Kalama, Epirus, Greece
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Twice inscribed with title and dated '3pm 14 Oct 1870'
Also inscribed 'clay', 'dark brown & green', 'faint', 'sea' and 'shade'
During the autumn of 1870, Edward Lear became impatient with the delay on the completion of his new house in San Remo, on the Ligurian coast of the newly unified Italy. He considered going away, to America or elsewhere, but instead made sketching trips in the surrounding area, and also found diversion in the company of his friends, the Congreves.
One of the trips that Lear made was to Ceriana, a village to the north of San Remo, for at least three days from 13 to 15 October. The present drawing was made on 14 October, on the road between Ceriana and village of Bussana, which can be seen to the far left.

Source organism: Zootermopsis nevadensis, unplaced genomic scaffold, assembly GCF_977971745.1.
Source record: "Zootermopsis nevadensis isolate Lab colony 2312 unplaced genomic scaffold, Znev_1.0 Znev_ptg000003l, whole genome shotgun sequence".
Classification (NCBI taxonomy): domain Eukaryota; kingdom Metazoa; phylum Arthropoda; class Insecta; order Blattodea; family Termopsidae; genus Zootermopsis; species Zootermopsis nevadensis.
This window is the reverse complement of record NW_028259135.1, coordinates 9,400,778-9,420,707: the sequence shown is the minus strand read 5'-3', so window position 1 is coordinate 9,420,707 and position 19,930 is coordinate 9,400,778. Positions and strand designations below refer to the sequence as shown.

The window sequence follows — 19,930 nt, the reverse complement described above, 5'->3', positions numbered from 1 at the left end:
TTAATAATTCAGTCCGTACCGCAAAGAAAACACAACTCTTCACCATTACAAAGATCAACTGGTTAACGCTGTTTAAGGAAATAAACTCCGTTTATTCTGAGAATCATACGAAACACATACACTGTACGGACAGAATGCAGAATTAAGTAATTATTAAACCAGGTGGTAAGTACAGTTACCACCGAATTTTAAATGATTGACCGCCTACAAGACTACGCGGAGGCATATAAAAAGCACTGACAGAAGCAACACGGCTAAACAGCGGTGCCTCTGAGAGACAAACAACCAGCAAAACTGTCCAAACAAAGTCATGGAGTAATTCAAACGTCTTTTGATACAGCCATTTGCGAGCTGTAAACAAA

Seventeen years later, in 1887, Bussana was hit by a severe earthquake, which killed more than 2,000 people. The surviving population abandoned the village, which became known as Bussana Vecchia, and moved to the new coastal settlement of Bussana Nuova. Bussana Vecchia remained a ghost town until the late 1940s, when immigrants from southern Italy settled there illegally. In the early 1960s, it became home to a community of artists.